by Daniel Hathaway
The second concert in the Arts at Holy Trinity series in Akron will be an organ recital by Oberlin Visiting Professor Christa Rakich on Sunday, October 4 at 4:00 pm. It’s a hybrid event that you can either attend in person — following the usual health protocols — or watch on Holy Trinity Lutheran Church’s live stream.
I caught up with the jovial recitalist in her Oberlin studio to talk about her wide-ranging selection of pieces, each of which comes with a story or a personal connection attached. Noting that she’s going to be playing settings of Vom Himmel hoch, In dulci jubilo, and Puer natus in Bethlehem, I suggested that she’s getting ready to celebrate Christmas early.
“Most organists do. Our heads are in the coming season and not really in the present. We’re all thinking about how we’re going to handle Advent and Christmas during the pandemic.”
Rakich said that her discovery of a piece by David Arcus, an Oberlin grad who went on to teach at Duke, was the springboard for the opening set of the program. “The builder of the organ at the Duke Divinity School on which I recorded my recent CD played a pirated tape for me of Arcus playing — and half improvising — a set of Variations on “Besançon.” I thought it was so cool that I contacted David and said, ‘Come on, write this out. I want to play it!’”
The tune is associated with the Advent words, ‘People, look East.’ “After that, I thought I should play at least one Christmas piece,” Rakich said, “and Bach’s Canonic Variations on ‘Vom Himmel hoch’ are near and dear to me. I’ve played them for a long time, and things kind of evolved from there.”
After the Bach, a highly sophisticated contrapuntal work the composer wrote in 1747 as part of his induction into Mitzler’s Music Society in Leipzig, Christa Rakich will turn to works by a more recent composer, Johanna Senfter (1879-1961).
“I pulled three Christmas chorales out of her collection of ten, and not the same ones I programmed on my CD. They’re quite different from one another. My favorite is the last one, which is in the form of a trio with a canon at the fifth. It sounds like Schoenberg — very snaky and spooky.”
You don’t hear music by Nadia Boulanger very frequently — she’s best known as a pedagogue. “Nadia was very self-disparaging as a composer, but based on her Trois Pièces (Prélude, Petit Canon and Improvisation), I wish she had written a whole lot more,” Rakich said.
After Boulanger, Rakich will play one of her own works, a Chorale Prelude on ‘Slane.’ “That piece came about last summer because I was asked to substitute for a friend at an Episcopal Church in West Hartford. He sent me the hymn list, and the final one was ‘Slane.’ I thought, ‘What kind of a closing hymn is that? It’s just so sluggish and lugubrious.’
“This was at the end of July, it was brutally hot with five or six days of temperatures over 90, and the central air conditioning broke. While shaking off my lethargy, I discovered that ‘Slane’ fit together pretty well with Summertime. How would it sound if I played one verse with Gershwin-y harmonies? I wrote it out, and by the time I finished, I thought, ‘Hey, this is a nice piece.’”
There’s also a story and a bit of sleuthing involved with Dutch composer Margaretha Christina de Jong’s Fantasia on ‘Salve Regina.’ “I saw her name for the first time in The American Organist’s list of new music, which included a work in the style of Duruflé, and thought, I’ve got to check her out.”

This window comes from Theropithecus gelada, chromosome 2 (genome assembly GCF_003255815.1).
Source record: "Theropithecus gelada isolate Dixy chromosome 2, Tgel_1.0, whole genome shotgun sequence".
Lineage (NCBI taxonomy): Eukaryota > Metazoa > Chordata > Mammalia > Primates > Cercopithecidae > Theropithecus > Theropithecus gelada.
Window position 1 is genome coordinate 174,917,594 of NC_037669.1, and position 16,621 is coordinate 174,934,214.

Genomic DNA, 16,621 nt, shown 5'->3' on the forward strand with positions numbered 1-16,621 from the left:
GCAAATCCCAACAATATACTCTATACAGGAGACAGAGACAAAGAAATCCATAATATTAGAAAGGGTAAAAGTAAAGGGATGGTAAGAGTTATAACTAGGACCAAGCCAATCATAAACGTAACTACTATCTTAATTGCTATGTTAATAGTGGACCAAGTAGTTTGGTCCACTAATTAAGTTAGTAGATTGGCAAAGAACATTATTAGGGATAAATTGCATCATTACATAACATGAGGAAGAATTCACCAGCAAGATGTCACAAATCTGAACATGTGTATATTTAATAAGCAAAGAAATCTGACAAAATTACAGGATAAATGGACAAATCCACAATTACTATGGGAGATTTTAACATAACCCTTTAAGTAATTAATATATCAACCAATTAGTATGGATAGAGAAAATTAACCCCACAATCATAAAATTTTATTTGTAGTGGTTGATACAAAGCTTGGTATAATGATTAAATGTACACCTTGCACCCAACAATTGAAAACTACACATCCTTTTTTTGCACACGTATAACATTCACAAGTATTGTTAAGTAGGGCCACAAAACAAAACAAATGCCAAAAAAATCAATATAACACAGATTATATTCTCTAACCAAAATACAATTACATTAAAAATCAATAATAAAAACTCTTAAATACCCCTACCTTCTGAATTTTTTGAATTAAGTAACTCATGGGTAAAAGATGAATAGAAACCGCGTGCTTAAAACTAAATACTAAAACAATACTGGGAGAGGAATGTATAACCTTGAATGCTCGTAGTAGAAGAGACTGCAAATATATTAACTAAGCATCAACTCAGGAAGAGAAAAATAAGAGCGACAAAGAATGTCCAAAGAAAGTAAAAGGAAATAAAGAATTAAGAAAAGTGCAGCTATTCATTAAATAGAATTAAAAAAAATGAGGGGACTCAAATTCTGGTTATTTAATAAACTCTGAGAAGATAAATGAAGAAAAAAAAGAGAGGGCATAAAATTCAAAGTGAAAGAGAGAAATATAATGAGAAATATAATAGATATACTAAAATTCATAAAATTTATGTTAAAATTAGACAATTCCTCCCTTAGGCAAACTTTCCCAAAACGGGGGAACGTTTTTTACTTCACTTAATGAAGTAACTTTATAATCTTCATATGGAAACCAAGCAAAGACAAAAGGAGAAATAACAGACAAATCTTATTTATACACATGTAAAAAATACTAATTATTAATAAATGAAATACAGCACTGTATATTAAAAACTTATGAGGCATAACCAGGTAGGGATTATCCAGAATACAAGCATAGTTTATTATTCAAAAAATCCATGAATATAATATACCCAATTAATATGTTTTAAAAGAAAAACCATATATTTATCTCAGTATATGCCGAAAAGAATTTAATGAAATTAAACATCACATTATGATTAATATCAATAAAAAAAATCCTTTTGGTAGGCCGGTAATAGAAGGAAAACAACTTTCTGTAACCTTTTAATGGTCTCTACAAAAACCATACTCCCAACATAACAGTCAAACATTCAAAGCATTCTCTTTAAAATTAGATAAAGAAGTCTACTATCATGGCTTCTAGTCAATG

Rakich ordered the piece, learned it, and liked it a lot. “It really does sound like Duruflé, but without all the meandering.” But she had some questions about the score that only the composer could answer. “I Googled her, got in touch, we talked online, and she invited me to play a concert at her church in Middleburg in the Netherlands.”
The two hit it off, and de Jong asked Rakich what she’d like a piece written for her to sound like. “I told her that her music sounded very Germanic and Protestant. What if she pretended to be Catholic?” Rakich suggested a piece based on the over-the-top 12th-century chant Salve Regina, and de Jong complied. “When I got the score, I wrote to de Jong and declared her an honorary Catholic. You could almost smell the incense.”
Rakich will end her program with “Cape Cod” from James Woodman’s Sonata in Sea. “James was a student of mine back in the day. In 2003 I was asked to play for the regional convention of the Cape Cod chapter of the American Guild of Organists on a small Hook instrument of about twelve stops. They commissioned a piece from James, and he came up with these three movements each representing a town.
“The more inland town is Barnstable, a shopping port. Wellfleet is more mid- to upper Cape — where all the retired college professors live — and that movement is mesmerizing, as though you were sitting watching the waves. And ‘Provincetown’ is a quodlibet combining the Navy Hymn — a tribute to the Portuguese fishermen who worked there — and the English folk tune ‘John come kiss me now,’ a sly reference to the huge gay population in the summertime.”
Rakich says she has made friends with Trinity’s Berghaus organ, a famously robust instrument that has plenty of interesting colors to offer. “The organ has a recording device on it so you can go out in the room and listen to what you’ve done. I did a lot of trimming of my registrations as a result.”
Published on ClevelandClassical.com September 29, 2020
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